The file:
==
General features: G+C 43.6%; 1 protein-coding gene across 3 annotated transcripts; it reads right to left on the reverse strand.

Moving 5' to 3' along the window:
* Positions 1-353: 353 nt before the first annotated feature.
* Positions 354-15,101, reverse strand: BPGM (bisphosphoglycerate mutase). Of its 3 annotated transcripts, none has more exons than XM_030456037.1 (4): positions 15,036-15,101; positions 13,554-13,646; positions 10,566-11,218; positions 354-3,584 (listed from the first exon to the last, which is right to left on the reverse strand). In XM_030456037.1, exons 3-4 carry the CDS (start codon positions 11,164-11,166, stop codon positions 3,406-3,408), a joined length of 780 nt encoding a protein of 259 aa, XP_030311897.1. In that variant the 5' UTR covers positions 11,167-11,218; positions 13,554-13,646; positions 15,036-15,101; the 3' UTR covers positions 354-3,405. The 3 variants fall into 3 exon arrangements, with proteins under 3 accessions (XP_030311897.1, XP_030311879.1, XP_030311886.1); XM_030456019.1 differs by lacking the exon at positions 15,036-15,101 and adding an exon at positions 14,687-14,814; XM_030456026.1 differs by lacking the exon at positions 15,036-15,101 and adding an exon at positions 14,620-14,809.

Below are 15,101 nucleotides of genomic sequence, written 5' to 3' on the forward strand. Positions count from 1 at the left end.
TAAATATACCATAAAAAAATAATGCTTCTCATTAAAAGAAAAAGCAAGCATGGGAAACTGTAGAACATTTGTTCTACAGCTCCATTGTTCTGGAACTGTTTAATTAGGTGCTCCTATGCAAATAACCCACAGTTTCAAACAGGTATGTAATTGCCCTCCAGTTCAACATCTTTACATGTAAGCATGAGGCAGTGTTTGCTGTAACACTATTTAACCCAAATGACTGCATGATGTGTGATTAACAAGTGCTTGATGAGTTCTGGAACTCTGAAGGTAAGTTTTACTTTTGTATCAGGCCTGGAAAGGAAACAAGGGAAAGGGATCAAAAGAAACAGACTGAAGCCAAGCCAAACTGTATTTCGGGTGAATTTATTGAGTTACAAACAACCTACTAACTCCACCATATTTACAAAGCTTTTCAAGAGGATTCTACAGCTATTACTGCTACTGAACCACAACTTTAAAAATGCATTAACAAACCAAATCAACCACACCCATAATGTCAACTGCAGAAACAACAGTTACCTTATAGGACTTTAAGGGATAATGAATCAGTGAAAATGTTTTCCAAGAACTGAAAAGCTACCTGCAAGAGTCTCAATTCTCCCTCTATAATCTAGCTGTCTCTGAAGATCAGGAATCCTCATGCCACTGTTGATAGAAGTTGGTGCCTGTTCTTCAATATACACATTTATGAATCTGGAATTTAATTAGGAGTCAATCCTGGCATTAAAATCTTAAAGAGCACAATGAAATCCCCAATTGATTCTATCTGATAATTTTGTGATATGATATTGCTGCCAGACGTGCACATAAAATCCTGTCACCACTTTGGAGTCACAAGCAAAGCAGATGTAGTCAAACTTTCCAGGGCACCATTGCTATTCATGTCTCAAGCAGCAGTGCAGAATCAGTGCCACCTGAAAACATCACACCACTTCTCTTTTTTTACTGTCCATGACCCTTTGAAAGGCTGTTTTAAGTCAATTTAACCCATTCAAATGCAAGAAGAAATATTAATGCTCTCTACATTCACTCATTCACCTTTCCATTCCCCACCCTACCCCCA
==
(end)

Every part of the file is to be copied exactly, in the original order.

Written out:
General features: G+C 43.6%; 1 protein-coding gene across 3 annotated transcripts; it reads right to left on the reverse strand.

Moving 5' to 3' along the window:
* Positions 1-353: 353 nt before the first annotated feature.
* Positions 354-15,101, reverse strand: BPGM (bisphosphoglycerate mutase). Of its 3 annotated transcripts, none has more exons than XM_030456037.1 (4): positions 15,036-15,101; positions 13,554-13,646; positions 10,566-11,218; positions 354-3,584 (listed from the first exon to the last, which is right to left on the reverse strand). In XM_030456037.1, exons 3-4 carry the CDS (start codon positions 11,164-11,166, stop codon positions 3,406-3,408), a joined length of 780 nt encoding a protein of 259 aa, XP_030311897.1. In that variant the 5' UTR covers positions 11,167-11,218; positions 13,554-13,646; positions 15,036-15,101; the 3' UTR covers positions 354-3,405. The 3 variants fall into 3 exon arrangements, with proteins under 3 accessions (XP_030311897.1, XP_030311879.1, XP_030311886.1); XM_030456019.1 differs by lacking the exon at positions 15,036-15,101 and adding an exon at positions 14,687-14,814; XM_030456026.1 differs by lacking the exon at positions 15,036-15,101 and adding an exon at positions 14,620-14,809.

Below are 15,101 nucleotides of genomic sequence, written 5' to 3' on the forward strand. Positions count from 1 at the left end.
TAAATATACCATAAAAAAATAATGCTTCTCATTAAAAGAAAAAGCAAGCATGGGAAACTGTAGAACATTTGTTCTACAGCTCCATTGTTCTGGAACTGTTTAATTAGGTGCTCCTATGCAAATAACCCACAGTTTCAAACAGGTATGTAATTGCCCTCCAGTTCAACATCTTTACATGTAAGCATGAGGCAGTGTTTGCTGTAACACTATTTAACCCAAATGACTGCATGATGTGTGATTAACAAGTGCTTGATGAGTTCTGGAACTCTGAAGGTAAGTTTTACTTTTGTATCAGGCCTGGAAAGGAAACAAGGGAAAGGGATCAAAAGAAACAGACTGAAGCCAAGCCAAACTGTATTTCGGGTGAATTTATTGAGTTACAAACAACCTACTAACTCCACCATATTTACAAAGCTTTTCAAGAGGATTCTACAGCTATTACTGCTACTGAACCACAACTTTAAAAATGCATTAACAAACCAAATCAACCACACCCATAATGTCAACTGCAGAAACAACAGTTACCTTATAGGACTTTAAGGGATAATGAATCAGTGAAAATGTTTTCCAAGAACTGAAAAGCTACCTGCAAGAGTCTCAATTCTCCCTCTATAATCTAGCTGTCTCTGAAGATCAGGAATCCTCATGCCACTGTTGATAGAAGTTGGTGCCTGTTCTTCAATATACACATTTATGAATCTGGAATTTAATTAGGAGTCAATCCTGGCATTAAAATCTTAAAGAGCACAATGAAATCCCCAATTGATTCTATCTGATAATTTTGTGATATGATATTGCTGCCAGACGTGCACATAAAATCCTGTCACCACTTTGGAGTCACAAGCAAAGCAGATGTAGTCAAACTTTCCAGGGCACCATTGCTATTCATGTCTCAAGCAGCAGTGCAGAATCAGTGCCACCTGAAAACATCACACCACTTCTCTTTTTTTACTGTCCATGACCCTTTGAAAGGCTGTTTTAAGTCAATTTAACCCATTCAAATGCAAGAAGAAATATTAATGCTCTCTACATTCACTCATTCACCTTTCCATTCCCCACCCTACCCCCA